Agroforestry systems can repair degraded watersheds

Gabayan watershed Bohol
This watershed in Bohol, Philippines is an example of combined land-use and water management technique. According to a study, agroforestry can reduce soil degradation, protect watersheds and increase livelihood for farmers. Image: World Agroforestry Centre

Agroforestry, combined with land and water management practices that increase agricultural productivity, can save watersheds from degradation.

A study conducted by the World Agroforestry Centre (ICRAF) in the Gabayan watershed in eastern Bohol, Philippines, has shown that agroforestry systems create a more sustainably managed watershed that allows people living there to benefit from the ecosystem. The benefits include higher crop yields, increased income and resilience to climate change.

Agroforestry is an integrated land-use management technique that incorporates trees and shrubs with crops and livestock on farms.

The study, called Modeling the effects of adopting agroforestry on basin scale surface runoff and sediment yield in the Philippines, uses a computer-based Soil and Water Assessment Tool (SWAT) to simulate the effects of different land uses on watershed hydrology and the ecosystem services provided by the Gabayan watershed.

The tool predicts the environmental impact of land use, land management practices, and climate change.

Specifically, the use of restored areas that have vegetation next to water resources and contour planting in grasslands appear to be the most effective techniques to reduce sediment transfer to the watershed river network

David Wilson, lead researcher, World Agroforestry Centre

Watersheds are areas of land with streams and rivers that all drain into a larger body of water, such as a bigger river, a lake or an ocean. Watersheds not only supply water for domestic use but also provide a multitude of ecological and cultural services, including water for irrigation and industry, shelter, habitats for biodiversity and, in very poor areas, sources of livelihoods.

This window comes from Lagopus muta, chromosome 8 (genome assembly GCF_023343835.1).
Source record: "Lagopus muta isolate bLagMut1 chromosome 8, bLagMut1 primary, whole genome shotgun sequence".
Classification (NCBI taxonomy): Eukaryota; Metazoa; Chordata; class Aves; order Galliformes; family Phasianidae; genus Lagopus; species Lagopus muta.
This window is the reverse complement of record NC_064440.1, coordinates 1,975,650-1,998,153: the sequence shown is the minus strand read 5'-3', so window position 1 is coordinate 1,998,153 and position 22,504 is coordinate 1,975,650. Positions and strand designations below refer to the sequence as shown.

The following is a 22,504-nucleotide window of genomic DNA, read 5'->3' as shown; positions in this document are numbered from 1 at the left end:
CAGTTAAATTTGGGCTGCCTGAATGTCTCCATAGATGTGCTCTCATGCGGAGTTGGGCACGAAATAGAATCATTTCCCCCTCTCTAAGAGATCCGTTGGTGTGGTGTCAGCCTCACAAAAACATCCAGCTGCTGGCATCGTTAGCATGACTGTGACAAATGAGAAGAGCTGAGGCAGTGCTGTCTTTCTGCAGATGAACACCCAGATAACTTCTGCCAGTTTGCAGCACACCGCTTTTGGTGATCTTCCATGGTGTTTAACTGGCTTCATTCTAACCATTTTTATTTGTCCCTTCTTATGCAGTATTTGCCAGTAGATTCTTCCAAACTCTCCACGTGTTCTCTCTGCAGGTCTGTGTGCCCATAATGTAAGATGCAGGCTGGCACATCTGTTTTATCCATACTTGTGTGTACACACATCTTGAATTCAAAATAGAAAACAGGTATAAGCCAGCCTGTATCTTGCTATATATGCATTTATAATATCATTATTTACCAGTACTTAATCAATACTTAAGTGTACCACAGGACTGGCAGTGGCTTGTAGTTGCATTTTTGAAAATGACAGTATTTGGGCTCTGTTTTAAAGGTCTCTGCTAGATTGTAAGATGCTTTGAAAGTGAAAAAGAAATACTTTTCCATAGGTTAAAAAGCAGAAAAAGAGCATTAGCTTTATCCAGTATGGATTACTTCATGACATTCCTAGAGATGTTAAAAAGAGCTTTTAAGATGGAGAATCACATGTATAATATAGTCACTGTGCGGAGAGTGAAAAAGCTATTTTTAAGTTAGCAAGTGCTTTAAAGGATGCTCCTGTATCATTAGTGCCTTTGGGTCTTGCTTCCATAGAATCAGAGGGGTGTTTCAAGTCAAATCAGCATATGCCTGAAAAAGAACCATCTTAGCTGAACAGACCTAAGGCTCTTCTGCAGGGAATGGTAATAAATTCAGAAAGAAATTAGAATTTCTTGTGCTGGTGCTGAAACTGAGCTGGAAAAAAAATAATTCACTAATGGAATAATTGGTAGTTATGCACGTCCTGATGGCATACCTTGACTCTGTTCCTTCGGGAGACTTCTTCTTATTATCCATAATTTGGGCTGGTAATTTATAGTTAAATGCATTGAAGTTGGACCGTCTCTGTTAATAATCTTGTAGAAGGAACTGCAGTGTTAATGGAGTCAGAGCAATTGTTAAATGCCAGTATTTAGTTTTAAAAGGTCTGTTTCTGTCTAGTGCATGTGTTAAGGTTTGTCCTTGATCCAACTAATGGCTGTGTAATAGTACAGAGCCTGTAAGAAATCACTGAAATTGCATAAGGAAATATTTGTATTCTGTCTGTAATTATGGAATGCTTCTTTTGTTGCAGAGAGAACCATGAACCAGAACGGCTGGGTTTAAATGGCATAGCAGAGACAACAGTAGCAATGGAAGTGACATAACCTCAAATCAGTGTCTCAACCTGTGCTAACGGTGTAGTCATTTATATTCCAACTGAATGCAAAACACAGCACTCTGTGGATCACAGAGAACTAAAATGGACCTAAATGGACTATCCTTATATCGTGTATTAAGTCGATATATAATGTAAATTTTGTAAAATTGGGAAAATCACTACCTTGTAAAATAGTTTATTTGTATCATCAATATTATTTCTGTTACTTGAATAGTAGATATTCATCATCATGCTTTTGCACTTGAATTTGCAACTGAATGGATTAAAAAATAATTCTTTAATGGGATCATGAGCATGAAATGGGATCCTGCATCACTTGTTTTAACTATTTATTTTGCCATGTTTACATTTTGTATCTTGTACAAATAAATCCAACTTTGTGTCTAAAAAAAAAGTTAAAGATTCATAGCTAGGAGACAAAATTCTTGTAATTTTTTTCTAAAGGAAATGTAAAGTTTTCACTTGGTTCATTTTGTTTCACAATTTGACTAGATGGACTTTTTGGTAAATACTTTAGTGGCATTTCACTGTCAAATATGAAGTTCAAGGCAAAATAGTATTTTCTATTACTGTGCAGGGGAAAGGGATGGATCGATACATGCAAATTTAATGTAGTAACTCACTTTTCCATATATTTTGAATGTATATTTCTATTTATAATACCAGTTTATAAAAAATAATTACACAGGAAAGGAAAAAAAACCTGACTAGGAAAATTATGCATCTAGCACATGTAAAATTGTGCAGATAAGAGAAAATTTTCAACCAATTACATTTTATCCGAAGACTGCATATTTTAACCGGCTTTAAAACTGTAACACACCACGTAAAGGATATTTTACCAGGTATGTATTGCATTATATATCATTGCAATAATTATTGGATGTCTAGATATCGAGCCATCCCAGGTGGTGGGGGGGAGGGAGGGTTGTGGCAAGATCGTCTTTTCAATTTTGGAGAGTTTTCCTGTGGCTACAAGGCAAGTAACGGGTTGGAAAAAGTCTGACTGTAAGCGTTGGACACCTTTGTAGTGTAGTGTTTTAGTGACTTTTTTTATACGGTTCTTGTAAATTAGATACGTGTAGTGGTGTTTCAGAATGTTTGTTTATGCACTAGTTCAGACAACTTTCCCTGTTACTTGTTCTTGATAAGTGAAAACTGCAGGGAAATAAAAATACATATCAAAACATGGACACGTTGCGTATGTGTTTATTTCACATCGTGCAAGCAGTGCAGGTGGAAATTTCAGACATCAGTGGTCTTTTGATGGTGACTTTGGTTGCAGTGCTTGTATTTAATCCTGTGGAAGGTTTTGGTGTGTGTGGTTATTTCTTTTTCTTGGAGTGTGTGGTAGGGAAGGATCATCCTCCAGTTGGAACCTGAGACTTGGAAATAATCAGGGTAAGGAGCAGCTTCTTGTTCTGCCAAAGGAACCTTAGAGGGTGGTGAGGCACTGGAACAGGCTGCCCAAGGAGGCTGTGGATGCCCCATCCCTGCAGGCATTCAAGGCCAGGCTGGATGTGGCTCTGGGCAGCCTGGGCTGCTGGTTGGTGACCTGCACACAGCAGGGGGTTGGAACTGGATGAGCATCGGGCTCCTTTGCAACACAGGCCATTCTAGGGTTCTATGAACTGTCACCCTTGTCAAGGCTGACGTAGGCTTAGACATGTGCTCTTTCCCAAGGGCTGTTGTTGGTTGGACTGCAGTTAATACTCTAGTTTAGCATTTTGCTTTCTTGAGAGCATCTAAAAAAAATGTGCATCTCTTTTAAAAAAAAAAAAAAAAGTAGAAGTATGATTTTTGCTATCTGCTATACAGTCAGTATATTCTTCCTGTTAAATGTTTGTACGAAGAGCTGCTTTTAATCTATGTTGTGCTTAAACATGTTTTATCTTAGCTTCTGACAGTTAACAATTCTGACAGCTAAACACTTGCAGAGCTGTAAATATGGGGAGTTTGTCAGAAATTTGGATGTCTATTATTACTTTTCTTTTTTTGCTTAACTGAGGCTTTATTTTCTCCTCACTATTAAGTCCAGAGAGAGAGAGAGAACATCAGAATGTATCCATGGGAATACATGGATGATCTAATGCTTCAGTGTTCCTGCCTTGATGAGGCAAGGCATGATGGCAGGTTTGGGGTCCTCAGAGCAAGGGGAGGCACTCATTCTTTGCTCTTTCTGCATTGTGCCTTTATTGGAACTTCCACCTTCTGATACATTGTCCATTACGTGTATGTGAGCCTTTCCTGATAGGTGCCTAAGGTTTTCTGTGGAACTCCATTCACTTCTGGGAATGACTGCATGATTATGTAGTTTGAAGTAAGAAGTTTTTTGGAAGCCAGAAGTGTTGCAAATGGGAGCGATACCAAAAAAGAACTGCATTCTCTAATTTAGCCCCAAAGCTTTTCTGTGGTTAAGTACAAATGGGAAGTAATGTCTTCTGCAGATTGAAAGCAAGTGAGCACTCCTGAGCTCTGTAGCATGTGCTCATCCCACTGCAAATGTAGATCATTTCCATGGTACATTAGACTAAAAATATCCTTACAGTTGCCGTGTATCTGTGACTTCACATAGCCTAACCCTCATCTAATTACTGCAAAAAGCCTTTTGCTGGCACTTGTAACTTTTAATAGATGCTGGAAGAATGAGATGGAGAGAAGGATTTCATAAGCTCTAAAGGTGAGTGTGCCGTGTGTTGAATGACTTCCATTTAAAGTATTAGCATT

Over the years, however, many watersheds throughout the world have suffered from intensive resource extraction and mismanagement. In countries like the Philippines, several watershed areas in the country are now degraded due to deforestation and soil erosion.

The Gabayan watershed incorporates a heavily degraded, multi-use landscape covering over 5000 hectares hosting about 60,000 people whose livelihoods depend on subsistence agriculture.

Farmers here have reported environmental problems, such as floods, droughts, reductions in water quality and increases in soil erosion and downstream sedimentation of irrigation networks.

“The degraded watershed has been largely deforested and replaced with extensive agricultural and grasslands over the last half century”, says David Wilson, the lead researcher. “It has disrupted the evenness of river flow, resulting in alternate flooding and drought episodes, an accelerated level of soil erosion as well as downstream sedimentation”.

SWAT was used to simulate the impacts of current land-use practices and conservation agriculture with agroforestry in strategic locations. The study results showed a significant reduction in sediment yield (20 per cent) and sediment concentration (35 per cent) in the Gabayan watershed under agroforestry and conservation agriculture.

The study was therefore able to provide scientific evidence that agroforestry, combined with improved land management practices, are an effective land-use strategy for the watersheds.

“Specifically, the use of restored areas that have vegetation next to water resources and contour planting in grasslands appear to be the most effective techniques to reduce sediment transfer to the watershed river network”, says Wilson.

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